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Don't Sacrifice Sleep When You Spring Forward for Daylight Saving
When we are robbed of an hour of time by moving the clocks forward one hour, what does it really mean for our health and sleep?
Some people have a hard time adjusting to the change because they sacrifice that hour by eliminating an hour of sleep. We are already a sleep deprived society, so making the lack of sleep worse can be detrimental. A 2009 study found that the return to daylight savings time in the spring resulted in an increase in workplace injuries the day after the time change was made. The increase in injuries was attributed to sleep loss. Employees slept on average 40 minutes less after losing the hour of time.
How can you prepare yourself?
- Try gradually making the change a few days before the time change. Because you are going to get up an hour earlier, you have to go to bed an hour earlier. Go to bed incrementally earlier a few nights before the actual change on Saturday.
- Get a full night of sleep during the change in time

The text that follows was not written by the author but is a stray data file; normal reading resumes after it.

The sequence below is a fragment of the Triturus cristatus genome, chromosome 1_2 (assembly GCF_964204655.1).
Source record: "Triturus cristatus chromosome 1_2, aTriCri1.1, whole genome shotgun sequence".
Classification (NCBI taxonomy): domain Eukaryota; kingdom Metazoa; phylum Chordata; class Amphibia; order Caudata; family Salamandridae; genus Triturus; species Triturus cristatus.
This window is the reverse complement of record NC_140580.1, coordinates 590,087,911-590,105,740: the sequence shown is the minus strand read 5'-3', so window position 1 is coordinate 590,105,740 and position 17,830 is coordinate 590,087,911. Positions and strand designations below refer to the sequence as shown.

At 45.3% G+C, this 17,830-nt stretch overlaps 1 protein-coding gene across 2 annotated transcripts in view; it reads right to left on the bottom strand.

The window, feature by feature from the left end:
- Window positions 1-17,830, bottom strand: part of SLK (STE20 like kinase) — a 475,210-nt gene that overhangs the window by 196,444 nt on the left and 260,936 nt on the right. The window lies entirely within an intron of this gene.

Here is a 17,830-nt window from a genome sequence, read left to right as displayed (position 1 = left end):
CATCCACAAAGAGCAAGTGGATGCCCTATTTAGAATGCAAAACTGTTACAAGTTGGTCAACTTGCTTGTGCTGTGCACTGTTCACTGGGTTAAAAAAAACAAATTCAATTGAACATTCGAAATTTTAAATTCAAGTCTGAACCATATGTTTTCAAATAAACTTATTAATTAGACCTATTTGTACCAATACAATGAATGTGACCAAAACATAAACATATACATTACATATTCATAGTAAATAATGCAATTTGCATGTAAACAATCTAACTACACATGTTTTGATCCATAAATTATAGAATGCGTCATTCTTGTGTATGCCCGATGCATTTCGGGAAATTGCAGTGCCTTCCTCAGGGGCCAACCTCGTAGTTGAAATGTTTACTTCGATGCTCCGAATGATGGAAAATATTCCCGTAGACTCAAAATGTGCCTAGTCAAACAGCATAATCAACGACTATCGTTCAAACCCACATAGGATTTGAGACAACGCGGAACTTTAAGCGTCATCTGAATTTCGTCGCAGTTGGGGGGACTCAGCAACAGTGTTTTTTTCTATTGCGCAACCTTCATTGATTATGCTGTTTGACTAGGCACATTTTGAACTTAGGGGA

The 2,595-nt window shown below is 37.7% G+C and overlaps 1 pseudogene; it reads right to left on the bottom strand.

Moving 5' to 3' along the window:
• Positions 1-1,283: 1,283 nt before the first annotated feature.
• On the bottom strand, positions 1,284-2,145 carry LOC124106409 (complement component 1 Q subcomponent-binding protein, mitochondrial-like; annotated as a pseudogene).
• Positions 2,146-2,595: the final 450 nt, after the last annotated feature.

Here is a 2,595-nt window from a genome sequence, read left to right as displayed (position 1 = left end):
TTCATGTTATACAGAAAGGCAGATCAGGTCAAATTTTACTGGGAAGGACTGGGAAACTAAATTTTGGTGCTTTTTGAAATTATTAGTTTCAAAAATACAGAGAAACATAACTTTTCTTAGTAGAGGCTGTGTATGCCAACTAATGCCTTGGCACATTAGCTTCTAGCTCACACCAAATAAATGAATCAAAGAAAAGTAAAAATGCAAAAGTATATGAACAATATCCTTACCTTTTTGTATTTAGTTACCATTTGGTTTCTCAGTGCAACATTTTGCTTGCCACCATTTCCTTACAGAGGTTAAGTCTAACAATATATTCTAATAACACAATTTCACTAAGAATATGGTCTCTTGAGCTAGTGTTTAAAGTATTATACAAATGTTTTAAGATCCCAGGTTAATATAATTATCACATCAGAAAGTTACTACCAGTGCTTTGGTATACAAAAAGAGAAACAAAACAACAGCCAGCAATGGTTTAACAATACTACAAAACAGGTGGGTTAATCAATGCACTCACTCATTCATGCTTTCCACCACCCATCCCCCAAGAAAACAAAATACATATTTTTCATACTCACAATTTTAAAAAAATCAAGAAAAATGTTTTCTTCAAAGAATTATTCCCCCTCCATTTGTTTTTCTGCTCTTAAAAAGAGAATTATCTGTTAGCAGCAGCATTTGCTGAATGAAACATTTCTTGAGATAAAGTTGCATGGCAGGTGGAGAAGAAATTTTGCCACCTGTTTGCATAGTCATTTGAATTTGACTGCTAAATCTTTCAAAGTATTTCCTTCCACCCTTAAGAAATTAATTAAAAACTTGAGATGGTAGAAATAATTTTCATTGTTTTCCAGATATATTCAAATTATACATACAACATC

- Try to wake up at your normal time on the first day of daylight savings time (Sunday)
- Try not to nap, especially on the first day (Sunday) of the time change
- Go to bed at your regularly scheduled bedtime on Sunday
Other helpful hints:
- Don’t short-change yourself on sleep. The average adult needs 7 to 8 hours of sleep each night
- Practice good sleep hygiene. Create a conducive sleep environment that is cool, dark and quiet. Have a good quality bed and pillow. Reserve the bedroom for only sleep and sex. Try not to eat, watch TV, or work on the in bed. “Unplug” from social networking. Put the cell phone in another room.
- Try not to drink alcohol or caffeinated beverages before bed.
For more information about sleep and health, visit the National Sleep Foundation on line (www.sleepfoundation.org)
Kimberly Mebust, MD is Executive Medical Director of MultiCare Health System Sleep Disorders Centers.
Posted on Mar 6, 2012 in Stroke & Neurosciences